How clinical trials are conducted


Good clinical practice (GPC)

How clinical trials are conducted In clinical trials, patient safety and patient rights are essential, so all studies should be performed in accordance with Good Clinical Practice (GCP) guidelines, ie Good Clinical Practice (GCP).

The main hypotheses of KDP are:

  • The well-being, rights and safety of the patient are above the interests of science and society.
  • The data obtained must be reliable and accurate.

Detailed guidelines for good clinical practice:

Clinical trials are conducted in accordance with ethical principles (including the 1964 Declaration of Helsinki, as amended), in accordance with ICH GCP standards and in accordance with the provisions of applicable law.

  • The benefits to the patient of participating in a clinical trial must outweigh the associated risks.
  • Patient safety and rights are paramount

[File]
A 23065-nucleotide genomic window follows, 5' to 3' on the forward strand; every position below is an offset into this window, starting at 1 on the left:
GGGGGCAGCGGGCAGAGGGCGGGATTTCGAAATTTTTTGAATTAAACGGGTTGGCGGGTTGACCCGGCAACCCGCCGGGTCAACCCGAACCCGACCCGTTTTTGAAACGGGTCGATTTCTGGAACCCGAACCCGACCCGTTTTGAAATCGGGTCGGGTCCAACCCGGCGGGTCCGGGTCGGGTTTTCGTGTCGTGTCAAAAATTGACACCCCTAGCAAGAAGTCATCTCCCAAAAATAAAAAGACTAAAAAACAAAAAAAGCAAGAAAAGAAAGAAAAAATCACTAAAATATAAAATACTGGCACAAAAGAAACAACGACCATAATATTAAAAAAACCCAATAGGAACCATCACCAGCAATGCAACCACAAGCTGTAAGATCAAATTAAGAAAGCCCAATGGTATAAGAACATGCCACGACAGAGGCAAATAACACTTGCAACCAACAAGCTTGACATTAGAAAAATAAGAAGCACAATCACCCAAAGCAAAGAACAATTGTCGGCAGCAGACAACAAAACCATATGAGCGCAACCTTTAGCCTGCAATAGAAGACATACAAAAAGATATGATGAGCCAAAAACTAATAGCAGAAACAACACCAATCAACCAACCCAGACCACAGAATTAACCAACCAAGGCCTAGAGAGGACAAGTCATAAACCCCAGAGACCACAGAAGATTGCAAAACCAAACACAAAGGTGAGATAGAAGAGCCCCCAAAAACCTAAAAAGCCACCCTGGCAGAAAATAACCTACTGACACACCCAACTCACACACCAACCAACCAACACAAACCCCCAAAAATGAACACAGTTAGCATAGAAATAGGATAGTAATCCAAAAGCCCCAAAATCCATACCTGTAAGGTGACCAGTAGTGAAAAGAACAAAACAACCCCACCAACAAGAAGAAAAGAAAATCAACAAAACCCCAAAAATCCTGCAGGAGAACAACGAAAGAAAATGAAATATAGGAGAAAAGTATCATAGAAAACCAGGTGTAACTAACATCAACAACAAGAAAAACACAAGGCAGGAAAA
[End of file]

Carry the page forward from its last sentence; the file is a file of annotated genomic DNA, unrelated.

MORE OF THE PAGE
Complete information about the investigational medicinal product should be available to the investigator. The research should have a significant scientific purpose and a clear and understandable protocol. The study must be performed in full accordance with the protocol approved by the Bioethics Committee. Qualified physicians must provide medical assistance to the trial participant. Survey staff should be trained and experienced.

The patient’s consent to participate in a clinical investigation must be obtained before inclusion in the clinical investigation. The data obtained must be recorded and stored properly so that reports, conclusions and verified data can be drawn up. The data, including the personal data of the participants, must be kept confidential.

The investigational medicinal product must be manufactured, delivered on site, stored and distributed in accordance with GMP. Procedures should be established to ensure that all aspects of research are of high quality.